Gallium nitride is the most important 'new' charging innovation you'll never see

Gallium nitride CPU wafer
Gallium nitride CPU wafer (Image credit: Arizona State University)

You don't need to know about a FET or what a bandgap is, but the company that makes the gadgets you buy does. And it's all on the verge of a big change for the better — in ways we will see, like safer, more efficient, and smaller high-power chargers — because of a chemical compound called Gallium nitride.

Back on October 25, Anker held an event to show off some of its latest innovations, including a new USB-C Power Delivery wall charger that uses GaN semiconductors. Normally, nobody would care about the launch of wall wart that charges your devices, but this time things are different. Anker's new PowerPort Atom PD1 charger offers 27 watts of output power and is the size of the little charging block that came in the box with your last phone. To put it another way that's a little more exciting, it puts out enough power to effectively fast charge a MacBook Pro and is about one-third of the size. It's also cooler to the touch and will use less power because it's more efficient.

Anker isn't the only company out of China to build a USB Power Deliver charger using GaN FETs (a FET is a Field-effect transistor and is used to control the flow and behavior of electricity). RAVPower has a 45-watt model in the works and industry experts say all the names you've already heard of will soon be offering a high-output, cool-running, and low profile high output USB-C Power Delivery chargers using the technology. Not because Gallium nitride is something new, but because it can now be profitable.

GaN is the optical layer on the LED that reads CDs, DVDs, and Blu-Ray discs so you're already using it.

Gallium nitride is already used in products you own, but for an entirely different purpose. GaN crystals have been used on a sapphire base to produce full-spectrum LEDs for quite a while, and if you have any RGB or "Daylight" LED lamps, they are probably using Gallium nitride. Other specialty uses like high-end Class D audio amplifiers and microwave telecom equipment also use GaN, and everything that uses it does so for the same three reasons. Compared to a traditional silicon transistor, Gallium nitride runs cooler, is more power efficient, and a lot smaller — which is exactly what you see when you look at Anker's new tiny 27 watt USB-PD charging block. GaN has always been a superior bandgap semiconductor compared to silicon, but it's also been much more expensive to reliably produce.

It's always been more cost-efficient to build a GaN device than a traditional silicon device because of its final footprint. Simply put, you can fit a lot more GaN FETs on a wafer than you can MOSFETs, which use a silicon base. The problem was the cost of the wafers themselves. A Gallium nitride wafer is still more expensive than a silicon wafer of the same size, but production techniques have been refined (turns out nitrogen made a mess of things) and the gap is narrow enough to make it an attractive option for companies that produce the transistors. This has caused a huge uptick in the market, with 17% growth per year expected between 2019 and 2024.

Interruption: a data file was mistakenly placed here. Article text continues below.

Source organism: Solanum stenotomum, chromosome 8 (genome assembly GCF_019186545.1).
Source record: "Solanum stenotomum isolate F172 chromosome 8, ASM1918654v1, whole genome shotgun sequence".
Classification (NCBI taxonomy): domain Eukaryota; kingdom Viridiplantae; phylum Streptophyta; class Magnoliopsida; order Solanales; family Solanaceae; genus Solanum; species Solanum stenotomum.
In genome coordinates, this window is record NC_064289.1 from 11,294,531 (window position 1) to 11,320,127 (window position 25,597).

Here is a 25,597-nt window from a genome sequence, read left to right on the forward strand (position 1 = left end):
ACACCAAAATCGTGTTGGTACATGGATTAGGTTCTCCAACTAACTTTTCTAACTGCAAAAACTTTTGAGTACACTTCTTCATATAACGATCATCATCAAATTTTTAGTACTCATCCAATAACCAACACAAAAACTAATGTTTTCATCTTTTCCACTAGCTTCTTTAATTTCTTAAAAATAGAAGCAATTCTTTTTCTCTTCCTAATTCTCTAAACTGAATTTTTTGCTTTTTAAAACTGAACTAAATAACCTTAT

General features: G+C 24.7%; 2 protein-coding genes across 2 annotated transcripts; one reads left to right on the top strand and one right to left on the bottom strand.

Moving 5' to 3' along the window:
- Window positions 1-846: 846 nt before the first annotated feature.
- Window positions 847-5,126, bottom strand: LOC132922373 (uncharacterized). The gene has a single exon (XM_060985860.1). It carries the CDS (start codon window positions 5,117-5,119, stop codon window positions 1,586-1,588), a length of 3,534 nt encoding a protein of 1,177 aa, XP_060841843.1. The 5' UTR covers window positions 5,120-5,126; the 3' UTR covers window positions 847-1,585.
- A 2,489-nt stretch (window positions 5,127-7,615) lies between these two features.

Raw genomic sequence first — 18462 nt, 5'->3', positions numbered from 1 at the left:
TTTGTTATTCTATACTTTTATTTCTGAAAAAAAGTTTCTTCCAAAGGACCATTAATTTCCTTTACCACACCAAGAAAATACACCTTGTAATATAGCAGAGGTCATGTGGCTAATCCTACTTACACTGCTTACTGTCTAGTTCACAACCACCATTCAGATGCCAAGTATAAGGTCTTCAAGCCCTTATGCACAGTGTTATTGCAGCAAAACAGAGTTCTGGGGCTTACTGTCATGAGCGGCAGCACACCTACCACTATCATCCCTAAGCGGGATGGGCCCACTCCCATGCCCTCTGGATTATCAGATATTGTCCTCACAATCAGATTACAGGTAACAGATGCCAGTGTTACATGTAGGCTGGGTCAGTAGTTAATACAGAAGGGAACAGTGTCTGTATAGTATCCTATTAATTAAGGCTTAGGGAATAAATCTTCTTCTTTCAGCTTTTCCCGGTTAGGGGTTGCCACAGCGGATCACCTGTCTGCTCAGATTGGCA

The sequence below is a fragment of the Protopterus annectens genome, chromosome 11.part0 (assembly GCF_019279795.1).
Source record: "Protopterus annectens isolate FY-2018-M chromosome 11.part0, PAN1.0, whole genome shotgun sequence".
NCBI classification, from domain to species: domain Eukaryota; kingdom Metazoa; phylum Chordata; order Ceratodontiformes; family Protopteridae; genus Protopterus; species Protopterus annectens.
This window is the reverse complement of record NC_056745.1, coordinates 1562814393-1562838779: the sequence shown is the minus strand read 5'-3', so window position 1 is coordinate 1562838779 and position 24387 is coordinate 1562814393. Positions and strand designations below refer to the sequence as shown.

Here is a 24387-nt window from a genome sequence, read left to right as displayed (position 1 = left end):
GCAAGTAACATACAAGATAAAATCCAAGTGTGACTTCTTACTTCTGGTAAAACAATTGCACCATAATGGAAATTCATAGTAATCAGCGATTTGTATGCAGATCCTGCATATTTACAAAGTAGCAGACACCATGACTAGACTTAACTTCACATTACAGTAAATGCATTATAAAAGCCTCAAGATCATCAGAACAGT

How this affects us

I'll assume that almost everyone reading this doesn't care if the tiny parts inside their gadgets use silicon or Gallium nitride or pixie dust, as long as they work. But I also know that carrying a tiny Anker charger instead of a big heavy brick charger for my laptop would make me happy. When I realize that this same charger will also work for my phone, my tablet, my Nintendo Switch, and even my wireless charging case for my Bluetooth earbuds, I'm even happier. We want our tech to become more complicated — do more things in cooler ways — while becoming less complicated at the same time.

Safety shouldn't be ignored, either. A GaN device uses less power to operate (you need to supply an electronic switch with its own power to make it able to switch input and output power) and switches a lot faster. This makes it run cooler so less electricity is lost as heat and it's more efficient, but also safer. It's been well over two years since the Samsung Galaxy Note 7, but the learning experience it gave many of us will always live on: our portable electronic devices can be dangerous in extreme circumstances.

Moore's law always meets Murphy's Law if you give things enough time.

Each iteration of all the various fast charging techniques brings us closer and closer to those extremes and we haven't even come close to the end. Several years ago I got to witness a demonstration of a microwave oven heating a frozen pizza while being powered using a wireless charging plate. I watched behind a plexiglass blast shield because even though you can power a 1,500-watt device using induction, that doesn't mean it can't go wrong.

While we will never need to use 1,500 watts to power a phone or even a laptop (maybe the Nintendo Switch 2?) 9 watts can be dangerous when everything isn't done correctly. As we call for smaller and more convenient things, manufacturers have to edge closer to the extreme to deliver. Small, unseen things like a change in the semiconductor base which allows for more efficient and safer things gives those manufacturers more room. Not everything that makes the next generation great is something we can see.

Jerry Hildenbrand
Senior Editor — Google Ecosystem

Jerry is an amateur woodworker and struggling shade tree mechanic. There's nothing he can't take apart, but many things he can't reassemble. You'll find him writing and speaking his loud opinion on Android Central and occasionally on Twitter.